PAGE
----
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There are many Black women who prefer to rock Blonde, fake hair and will come for your life if you dare suggest they are “trying to emulate White women.” On the flip side, there happens to be White gals who want to rock a curly fro… So what’s the big deal?

Allure Magazine pissed off some readers with its August beauty tip feature, telling White girls that: “You (Yes, You) Can Have An Afro.” The article showcased a white model with a ’70s-style afro hairstyle, with no mention of its origins. As you would expect, the article prompted harsh criticism on social media, with some calling the piece “cultural appropriation,” and many questioning if the mag has a diverse editorial staff.

While defending the spread, Allure acknowledged the political significance the afro has had for African-Americans, telling FOX411:

“The Afro has a rich cultural and aesthetic history. In this story, we show women using different hairstyles as an individual expressions of style. Using beauty and hair as a form of self-expression is a mirror of what’s happening in our country today. The creativity is limitless—and pretty wonderful.”

Sure, Allure, but not everyone is buying it. Allison McGevna, managing editor at HelloBeautiful.com, said the issue isn’t just about hair, it’s the lack of diversity inside the magazine. She also points out that the style is not even an Afro, but a twist-out.

“I don’t think that Allure necessarily meant to cause any harm or be insulting. I believe in the editor’s mind, it was actually a celebration, but that naïveté is really a major problem associated with cultural appropriation,” McGevna said. “Black female features are not simply a beauty trend. While celebrating an Afro hairstyle, which is absolutely something to celebrate, they should have used an actual Black woman, instead of painting freckles on a white woman’s skin and curling her hair so that she looks more ethnic.”

Noliwe Rooks, an Africana Studies professor at Cornell University, perfectly summed up the hypocrisy by reminding us how White folks love Black culture, just not on Black people:

“I don’t believe that anyone actually owns a hairstyle and whites have long tried to appear edgy and cool by adopting aesthetic elements from other cultures such as plump lips, butt implants, tan skin and even hair styles such as cornrows,” Rooks said. “Black people are often sent home from school or jobs for wearing braids or afros because whites don’t think such styles are professional, yet white women are told such styles are fashionable. It’s infuriating and the upset is about more than who owns a particular hairstyle.”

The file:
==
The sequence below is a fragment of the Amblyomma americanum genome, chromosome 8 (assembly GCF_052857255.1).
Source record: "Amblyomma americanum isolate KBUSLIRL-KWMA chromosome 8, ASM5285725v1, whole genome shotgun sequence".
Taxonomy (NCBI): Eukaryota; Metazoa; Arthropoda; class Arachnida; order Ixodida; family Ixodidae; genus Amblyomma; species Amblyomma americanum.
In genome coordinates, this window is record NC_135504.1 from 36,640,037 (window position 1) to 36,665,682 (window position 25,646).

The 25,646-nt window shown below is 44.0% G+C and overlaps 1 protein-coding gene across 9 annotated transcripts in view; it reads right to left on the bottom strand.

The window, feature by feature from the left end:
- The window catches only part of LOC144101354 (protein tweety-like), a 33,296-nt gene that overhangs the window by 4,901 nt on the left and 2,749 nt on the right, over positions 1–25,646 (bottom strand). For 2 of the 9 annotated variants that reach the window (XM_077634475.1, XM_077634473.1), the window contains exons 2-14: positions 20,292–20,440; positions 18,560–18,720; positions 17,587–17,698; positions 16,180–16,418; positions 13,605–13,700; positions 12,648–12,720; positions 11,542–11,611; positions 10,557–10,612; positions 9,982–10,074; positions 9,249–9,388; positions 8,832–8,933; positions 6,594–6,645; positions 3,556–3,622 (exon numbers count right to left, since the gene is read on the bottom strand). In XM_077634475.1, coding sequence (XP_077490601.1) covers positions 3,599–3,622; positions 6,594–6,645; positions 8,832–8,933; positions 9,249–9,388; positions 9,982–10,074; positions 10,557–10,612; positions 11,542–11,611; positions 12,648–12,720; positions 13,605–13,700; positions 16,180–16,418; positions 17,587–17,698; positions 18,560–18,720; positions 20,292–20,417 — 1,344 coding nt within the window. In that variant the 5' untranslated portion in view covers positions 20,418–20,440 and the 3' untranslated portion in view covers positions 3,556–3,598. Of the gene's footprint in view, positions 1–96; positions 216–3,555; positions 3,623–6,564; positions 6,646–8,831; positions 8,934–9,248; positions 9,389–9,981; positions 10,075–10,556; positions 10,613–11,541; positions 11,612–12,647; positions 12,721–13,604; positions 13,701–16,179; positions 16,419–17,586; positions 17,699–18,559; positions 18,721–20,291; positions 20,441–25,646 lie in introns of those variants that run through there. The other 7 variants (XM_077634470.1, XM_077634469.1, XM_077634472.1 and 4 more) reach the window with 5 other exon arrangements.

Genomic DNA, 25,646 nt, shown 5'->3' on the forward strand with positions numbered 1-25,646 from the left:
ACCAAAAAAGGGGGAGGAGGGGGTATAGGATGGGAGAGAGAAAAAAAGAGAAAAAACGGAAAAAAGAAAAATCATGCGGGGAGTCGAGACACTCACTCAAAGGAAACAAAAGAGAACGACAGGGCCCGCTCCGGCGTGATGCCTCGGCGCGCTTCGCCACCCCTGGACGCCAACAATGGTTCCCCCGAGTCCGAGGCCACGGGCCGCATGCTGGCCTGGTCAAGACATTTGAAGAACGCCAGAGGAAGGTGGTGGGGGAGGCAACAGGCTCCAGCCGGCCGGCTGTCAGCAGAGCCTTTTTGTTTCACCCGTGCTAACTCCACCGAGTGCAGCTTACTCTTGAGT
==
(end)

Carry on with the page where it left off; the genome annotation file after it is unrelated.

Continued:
What do you think? Are critics overreacting or is this yet another example of cultural appropriation?

Celebs Who’ve Rocked’ A TWA: Teeny Weeny Afro
21 photos

(Photo Source: Twitter)

2 thoughts on “Allure Mag Blasted for Advising White Girls on How to Rock Afros

  1. Damned! Why can’t kneegrows play nice? White women don’t go around whining, whoopin, and hollerin when they see black women sashaying around in long, strait European hair. Let me take this down to the lowest common denominator so that ya’ll can understand. You take their toys and play with them all you want, but you want to get all territorial and indignant when they want to play with a toy you threw in the garbage decades ago. You need to learn how to share and play nice. Besides what the hell would Ne Ne’s real black ass do if, all a sudden, she realized that no one believes that she is in fact, not a natural blond?

  2. African American Woman on said:

    Why is this even news? These days people tend to do their own thing whether it be hair,clothes, makeup or whatever. Are we know expected to police what people decide to do with their hair? I understand that the Afro has roots in African culture, however, if white people want to wear it great! Take it as a compliment. Maybe people with naturally straight, long hair take compliment when black women have weaves to emulate those people and their hair. Really, in the end, there are more important issues we need to be focusing on.

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